Document type: 
Thesis
File(s): 
Senior supervisor: 
M
Department: 
Dept. of History - Simon Fraser University
Thesis type: 
Thesis (Ph.D.)

A global technological diffusion — traditional Chinese tea technology and its contribution to modern tea production in the 19th century

Author: 
Date created: 
2008
Abstract: 

This thesis will use the tea processing technique in late imperial China as a case study to argue that China was not technologically stagnant, and that Europe was not technologically superior to China until the mid-nineteenth century. The Chinese tea industry experienced technological breakthroughs in tea-processing and preserving techniques during the later imperial period. As soon as we shift our focus away from the machine, look at other aspects of development from a long-term perspective, and transcend the negative Eurocentric view of China, we will see the technological dynamism in late imperial China. This thesis seeks to present China’s technological contribution to the world within a global and comparative historical framework, by arguing that modern European technological and scientific progress was neither unique nor exclusively home-grown, but attributable to the global diffusion of knowledge, especially Chinese biochemical knowledge and agricultural technology in the case of modern tea planting and processing.

Document type: 
Thesis
File(s): 
Senior supervisor: 
J
Department: 
Dept. of History - Simon Fraser University
Thesis type: 
Thesis (M.A.)

""I don't get out without a fight"": exploring the life stories of Chilean Exiles

Author: 
Peer reviewed: 
No, item is not peer reviewed.
Date created: 
2005
Abstract: 

This project draws upon interviews with members of the Chilean exile community in Winnipeg, focusing on the life stories of Jose and Veronica-a couple exiled in 1976. Jose's narrative of pre-exile life in Chile is typical of the dominant Chilean exile narrative. His story establishes his credibility as a political refugee, concentrating on Chilean politics and the seriousness of his political activity. Veronica, however, tells a very different account of life in Chile. Her narrative is characterized by teenage hijinks, detachment from Chile's socialist project, and excitement about moving to Canada. Her divergence from the dominant exile narrative is best understood through an exploration of her life as a young woman in Chile and her more recent Canadian experiences. Both are essential components to the way she remembers and narrates her life story. Read against Jose's contrasting narrative, Veronica's story sheds light on a profoundly different exile experience.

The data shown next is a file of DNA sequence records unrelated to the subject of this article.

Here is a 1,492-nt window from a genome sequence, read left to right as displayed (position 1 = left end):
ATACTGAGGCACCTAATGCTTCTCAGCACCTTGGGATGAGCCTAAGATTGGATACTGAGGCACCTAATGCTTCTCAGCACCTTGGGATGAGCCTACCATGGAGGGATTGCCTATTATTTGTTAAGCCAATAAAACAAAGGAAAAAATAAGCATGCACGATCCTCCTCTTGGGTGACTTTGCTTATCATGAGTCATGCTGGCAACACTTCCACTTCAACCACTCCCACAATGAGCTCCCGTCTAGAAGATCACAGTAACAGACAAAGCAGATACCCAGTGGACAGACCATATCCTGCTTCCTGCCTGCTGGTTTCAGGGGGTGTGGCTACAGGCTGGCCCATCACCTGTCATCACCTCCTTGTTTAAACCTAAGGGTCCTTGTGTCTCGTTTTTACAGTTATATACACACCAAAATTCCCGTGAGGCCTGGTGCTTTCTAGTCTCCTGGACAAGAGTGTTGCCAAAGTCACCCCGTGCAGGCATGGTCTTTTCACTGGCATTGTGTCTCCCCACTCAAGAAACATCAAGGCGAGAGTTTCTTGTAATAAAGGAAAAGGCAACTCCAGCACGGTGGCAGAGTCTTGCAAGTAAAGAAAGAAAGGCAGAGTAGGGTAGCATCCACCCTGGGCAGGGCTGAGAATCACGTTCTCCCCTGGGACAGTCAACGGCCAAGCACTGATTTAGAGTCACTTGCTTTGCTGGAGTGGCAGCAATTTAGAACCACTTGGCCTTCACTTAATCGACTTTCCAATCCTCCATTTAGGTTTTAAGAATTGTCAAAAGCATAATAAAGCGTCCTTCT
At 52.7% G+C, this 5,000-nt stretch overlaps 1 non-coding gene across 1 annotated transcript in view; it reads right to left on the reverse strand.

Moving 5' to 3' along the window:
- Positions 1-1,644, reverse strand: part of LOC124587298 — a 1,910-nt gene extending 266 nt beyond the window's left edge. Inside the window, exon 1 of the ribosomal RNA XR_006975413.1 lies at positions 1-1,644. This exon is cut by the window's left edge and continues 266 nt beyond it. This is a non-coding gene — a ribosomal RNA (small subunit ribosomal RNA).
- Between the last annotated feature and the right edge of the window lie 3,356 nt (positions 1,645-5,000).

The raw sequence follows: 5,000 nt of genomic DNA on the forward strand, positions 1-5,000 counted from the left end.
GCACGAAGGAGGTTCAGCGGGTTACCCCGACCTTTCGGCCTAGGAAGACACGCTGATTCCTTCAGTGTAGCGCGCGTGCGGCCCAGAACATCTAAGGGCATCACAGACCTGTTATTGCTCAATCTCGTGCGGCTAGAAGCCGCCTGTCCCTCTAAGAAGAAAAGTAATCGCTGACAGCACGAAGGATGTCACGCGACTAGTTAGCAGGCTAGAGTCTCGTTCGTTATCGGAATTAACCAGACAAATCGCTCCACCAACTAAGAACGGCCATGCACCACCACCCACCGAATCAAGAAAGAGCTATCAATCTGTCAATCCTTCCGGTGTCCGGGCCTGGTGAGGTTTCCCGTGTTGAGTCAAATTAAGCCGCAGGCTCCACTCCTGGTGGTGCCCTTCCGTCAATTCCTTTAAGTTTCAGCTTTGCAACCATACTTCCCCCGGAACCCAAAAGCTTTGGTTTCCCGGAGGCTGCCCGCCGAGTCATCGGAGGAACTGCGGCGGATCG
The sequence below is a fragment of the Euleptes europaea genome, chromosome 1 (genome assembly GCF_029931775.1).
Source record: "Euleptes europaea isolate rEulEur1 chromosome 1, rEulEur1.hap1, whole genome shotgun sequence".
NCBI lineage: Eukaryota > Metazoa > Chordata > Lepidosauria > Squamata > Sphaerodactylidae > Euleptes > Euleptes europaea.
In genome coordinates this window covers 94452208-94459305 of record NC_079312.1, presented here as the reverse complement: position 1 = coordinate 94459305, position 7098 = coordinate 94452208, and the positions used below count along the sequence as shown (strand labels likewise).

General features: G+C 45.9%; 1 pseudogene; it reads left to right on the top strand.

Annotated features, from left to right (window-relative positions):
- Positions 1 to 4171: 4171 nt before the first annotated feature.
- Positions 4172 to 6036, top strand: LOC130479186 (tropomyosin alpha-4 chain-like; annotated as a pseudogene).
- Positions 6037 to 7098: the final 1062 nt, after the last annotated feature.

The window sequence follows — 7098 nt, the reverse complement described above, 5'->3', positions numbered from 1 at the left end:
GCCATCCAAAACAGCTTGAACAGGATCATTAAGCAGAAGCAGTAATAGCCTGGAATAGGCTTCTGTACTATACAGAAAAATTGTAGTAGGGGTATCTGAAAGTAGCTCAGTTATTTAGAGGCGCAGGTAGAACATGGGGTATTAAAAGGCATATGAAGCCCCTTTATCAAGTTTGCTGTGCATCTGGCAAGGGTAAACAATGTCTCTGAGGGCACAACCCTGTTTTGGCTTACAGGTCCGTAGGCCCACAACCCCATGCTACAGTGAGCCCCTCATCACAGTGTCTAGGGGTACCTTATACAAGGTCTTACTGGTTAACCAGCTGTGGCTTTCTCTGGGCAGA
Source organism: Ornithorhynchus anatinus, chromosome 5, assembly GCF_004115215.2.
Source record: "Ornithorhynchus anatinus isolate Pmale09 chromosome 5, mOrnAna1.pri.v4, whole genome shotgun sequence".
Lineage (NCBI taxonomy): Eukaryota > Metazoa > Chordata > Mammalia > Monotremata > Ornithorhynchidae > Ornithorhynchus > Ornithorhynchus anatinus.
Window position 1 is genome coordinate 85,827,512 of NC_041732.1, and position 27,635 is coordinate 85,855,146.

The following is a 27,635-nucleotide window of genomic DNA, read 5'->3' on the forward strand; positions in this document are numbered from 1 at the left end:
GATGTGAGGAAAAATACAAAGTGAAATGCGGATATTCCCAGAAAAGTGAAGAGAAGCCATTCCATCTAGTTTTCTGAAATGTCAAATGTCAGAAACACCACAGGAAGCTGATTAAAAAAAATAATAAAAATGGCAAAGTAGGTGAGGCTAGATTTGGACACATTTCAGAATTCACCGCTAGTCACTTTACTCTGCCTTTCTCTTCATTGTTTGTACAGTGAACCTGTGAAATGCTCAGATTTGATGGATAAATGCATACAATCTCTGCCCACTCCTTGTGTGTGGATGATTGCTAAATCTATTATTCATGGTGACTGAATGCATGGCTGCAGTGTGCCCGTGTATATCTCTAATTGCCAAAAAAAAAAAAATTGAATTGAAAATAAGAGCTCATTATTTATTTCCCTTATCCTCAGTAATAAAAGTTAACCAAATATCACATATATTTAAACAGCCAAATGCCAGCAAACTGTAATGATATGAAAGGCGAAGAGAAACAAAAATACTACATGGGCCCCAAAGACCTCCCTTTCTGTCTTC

Document type: 
Thesis
File(s): 
Department: 
Department of History - Simon Fraser University
Thesis type: 
Project (M.A.)

Between nationalism and reconciliation: the Turkish government and the dual narrativization of the battle of Gallipoli, 1923-2007

Author: 
Date created: 
2008
Abstract: 

This thesis explores the attempts of various Turkish governments to construct two independent narratives, for two separate audiences, around a single site, the Gallipoli peninsula, and the battle that took place there in 1915 between Ottoman military forces and French and British imperial units. Using archival records from Britain and evidence collected at Gallipoli, this study will demonstrate the production of an unusual type of narrative - a narrative of reconciliation - aimed at drawing foreign populations to Gallipoli. Complicit in the production of this reconciliatory narrative, the Turkish government simultaneously constructs a Turkish nationalist narrative of the battle of Gallipoli for its own citizens. This thesis will examine the reasons for and processes of dual narrativization undertaken by successive Turkish governments between the early 1920s and the present, as well as the subsequent, unforeseen consequences of this endeavor.